Double-blind study comparing the use of Voltaren Emulgel versus regular gel during ultrasonic sessions in the treatment of localized traumatic and rheumatic painful conditions.

A total of 120 patients with moderate to severe pain due to localized rheumatic or traumatic conditions participated in a double-blind, randomized trial. Patients were randomly allocated to receive ultrasonic sessions three times weekly for 4 weeks, using either diclofenac in a gel base (Voltaren Emulgel) or regular gel as a coupling medium. A statistically significant (P less than 0.01) improvement was achieved in both treatment groups in most of the evaluation criteria by the end of the first week. Treatment was prematurely discontinued due to complete cure in 60% of patients using Voltaren Emulgel compared with only 15% of those using regular gel (P less than 0.01). Physician's assessment of complete relief of pain was also statistically significant (P less than 0.01) in favour of Voltaren Emulgel throughout the trial period and the physician's overall assessment of therapeutic efficacy revealed that a satisfactory result was achieved in 86% of Voltaren Emulgel-treated patients compared with 76% of patients receiving regular gel (P less than 0.05). Tolerability was good or excellent in over 95% of patients in both treatment groups. The results of the study strongly suggest that the use of Voltaren Emulgel as a coupling medium during ultrasonic therapy is a preferable, effective alternative to the currently used regular gel.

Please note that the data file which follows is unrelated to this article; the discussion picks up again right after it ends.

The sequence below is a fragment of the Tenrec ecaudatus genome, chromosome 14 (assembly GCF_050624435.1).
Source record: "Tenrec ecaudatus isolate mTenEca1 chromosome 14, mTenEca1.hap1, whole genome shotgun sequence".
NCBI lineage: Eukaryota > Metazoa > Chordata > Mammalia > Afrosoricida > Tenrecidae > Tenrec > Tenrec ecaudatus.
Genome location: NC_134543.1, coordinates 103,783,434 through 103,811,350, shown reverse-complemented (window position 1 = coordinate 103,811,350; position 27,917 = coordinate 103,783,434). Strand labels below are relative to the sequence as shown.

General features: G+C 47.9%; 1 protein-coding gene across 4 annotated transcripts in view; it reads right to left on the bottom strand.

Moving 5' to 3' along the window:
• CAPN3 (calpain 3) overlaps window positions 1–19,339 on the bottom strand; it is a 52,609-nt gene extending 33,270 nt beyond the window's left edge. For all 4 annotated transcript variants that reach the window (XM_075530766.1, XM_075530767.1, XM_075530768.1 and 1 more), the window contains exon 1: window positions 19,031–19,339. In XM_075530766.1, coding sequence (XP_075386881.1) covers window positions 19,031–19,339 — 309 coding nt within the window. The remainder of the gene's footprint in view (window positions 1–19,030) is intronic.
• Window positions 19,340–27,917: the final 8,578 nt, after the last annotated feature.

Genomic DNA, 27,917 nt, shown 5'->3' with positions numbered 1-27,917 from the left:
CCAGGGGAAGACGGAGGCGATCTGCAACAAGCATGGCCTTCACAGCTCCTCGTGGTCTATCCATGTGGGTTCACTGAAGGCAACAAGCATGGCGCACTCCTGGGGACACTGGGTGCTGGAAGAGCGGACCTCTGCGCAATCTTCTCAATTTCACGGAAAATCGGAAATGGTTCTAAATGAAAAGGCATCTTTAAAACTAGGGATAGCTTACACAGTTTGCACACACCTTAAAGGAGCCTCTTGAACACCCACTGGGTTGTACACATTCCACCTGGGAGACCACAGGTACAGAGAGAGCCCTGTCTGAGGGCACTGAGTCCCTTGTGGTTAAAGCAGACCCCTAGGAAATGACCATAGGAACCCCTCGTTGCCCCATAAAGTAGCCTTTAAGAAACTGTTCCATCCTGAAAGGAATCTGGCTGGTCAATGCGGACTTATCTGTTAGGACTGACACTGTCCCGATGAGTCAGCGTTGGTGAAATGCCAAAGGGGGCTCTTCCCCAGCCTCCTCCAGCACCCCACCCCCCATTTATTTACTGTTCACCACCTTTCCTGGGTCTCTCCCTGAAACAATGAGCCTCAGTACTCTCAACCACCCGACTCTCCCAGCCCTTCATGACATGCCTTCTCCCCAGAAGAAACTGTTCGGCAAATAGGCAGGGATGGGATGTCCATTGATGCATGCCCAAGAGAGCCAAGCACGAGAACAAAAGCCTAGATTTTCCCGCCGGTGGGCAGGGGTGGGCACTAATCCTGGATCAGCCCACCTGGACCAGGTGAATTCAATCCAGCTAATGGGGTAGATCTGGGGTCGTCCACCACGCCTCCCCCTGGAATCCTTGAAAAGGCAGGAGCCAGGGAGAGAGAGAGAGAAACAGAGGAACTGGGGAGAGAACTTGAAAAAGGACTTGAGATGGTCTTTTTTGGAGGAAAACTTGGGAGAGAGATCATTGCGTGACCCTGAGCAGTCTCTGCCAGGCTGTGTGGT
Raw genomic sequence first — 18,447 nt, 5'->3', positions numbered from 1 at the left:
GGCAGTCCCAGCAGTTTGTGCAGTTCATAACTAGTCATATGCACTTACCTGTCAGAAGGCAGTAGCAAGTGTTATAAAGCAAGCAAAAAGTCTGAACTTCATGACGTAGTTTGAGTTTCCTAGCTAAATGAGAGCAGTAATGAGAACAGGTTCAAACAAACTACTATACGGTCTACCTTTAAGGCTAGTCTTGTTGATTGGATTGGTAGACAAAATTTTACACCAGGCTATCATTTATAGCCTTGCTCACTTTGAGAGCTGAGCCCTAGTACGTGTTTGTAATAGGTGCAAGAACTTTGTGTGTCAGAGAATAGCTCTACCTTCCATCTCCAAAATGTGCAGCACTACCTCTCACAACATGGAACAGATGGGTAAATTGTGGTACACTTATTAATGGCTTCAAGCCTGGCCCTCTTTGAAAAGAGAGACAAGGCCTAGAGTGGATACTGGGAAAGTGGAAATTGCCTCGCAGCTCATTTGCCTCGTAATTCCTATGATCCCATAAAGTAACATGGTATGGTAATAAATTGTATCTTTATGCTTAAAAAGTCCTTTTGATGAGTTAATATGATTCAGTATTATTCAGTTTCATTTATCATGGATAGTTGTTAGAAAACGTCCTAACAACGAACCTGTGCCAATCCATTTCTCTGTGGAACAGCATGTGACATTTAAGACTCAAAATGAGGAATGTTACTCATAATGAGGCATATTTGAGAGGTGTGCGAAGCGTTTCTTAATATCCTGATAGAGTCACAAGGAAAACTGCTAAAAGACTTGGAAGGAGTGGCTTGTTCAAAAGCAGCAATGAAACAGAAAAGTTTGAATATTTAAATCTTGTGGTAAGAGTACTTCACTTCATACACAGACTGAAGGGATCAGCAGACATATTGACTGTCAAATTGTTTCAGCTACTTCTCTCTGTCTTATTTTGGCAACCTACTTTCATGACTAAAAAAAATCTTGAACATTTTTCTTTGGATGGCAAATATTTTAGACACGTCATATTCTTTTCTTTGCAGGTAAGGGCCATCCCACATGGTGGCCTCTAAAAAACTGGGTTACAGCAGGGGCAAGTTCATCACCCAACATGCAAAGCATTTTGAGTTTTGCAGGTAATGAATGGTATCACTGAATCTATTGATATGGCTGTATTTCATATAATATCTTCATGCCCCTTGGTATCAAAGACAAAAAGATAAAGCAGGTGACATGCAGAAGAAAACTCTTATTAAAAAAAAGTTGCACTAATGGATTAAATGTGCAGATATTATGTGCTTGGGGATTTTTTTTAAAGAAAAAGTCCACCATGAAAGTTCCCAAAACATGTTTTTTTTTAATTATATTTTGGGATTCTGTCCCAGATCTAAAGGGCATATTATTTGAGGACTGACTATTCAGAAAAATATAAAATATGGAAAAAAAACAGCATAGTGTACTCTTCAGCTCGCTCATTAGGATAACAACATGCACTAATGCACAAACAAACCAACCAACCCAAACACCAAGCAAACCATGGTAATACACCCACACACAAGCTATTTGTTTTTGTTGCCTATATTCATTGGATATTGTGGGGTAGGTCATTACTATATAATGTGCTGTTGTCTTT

AuthorsT el-Hadidi, A el-Garf
JournalThe Journal of international medical research (J Int Med Res) 1991 May-Jun Vol. 19 Issue 3 Pg. 219-27 ISSN: 0300-0605 [Print] ENGLAND
PMID1936511 (Publication Type: Clinical Trial, Comparative Study, Journal Article, Randomized Controlled Trial)
Chemical References
  • Gels
  • Diclofenac
  • Analysis of Variance
  • Diclofenac (administration & dosage, therapeutic use)
  • Double-Blind Method
  • Female
  • Gels
  • Humans
  • Male
  • Middle Aged
  • Pain Management
  • Rheumatic Diseases (physiopathology)
  • Ultrasonic Therapy
  • Wounds and Injuries (physiopathology)

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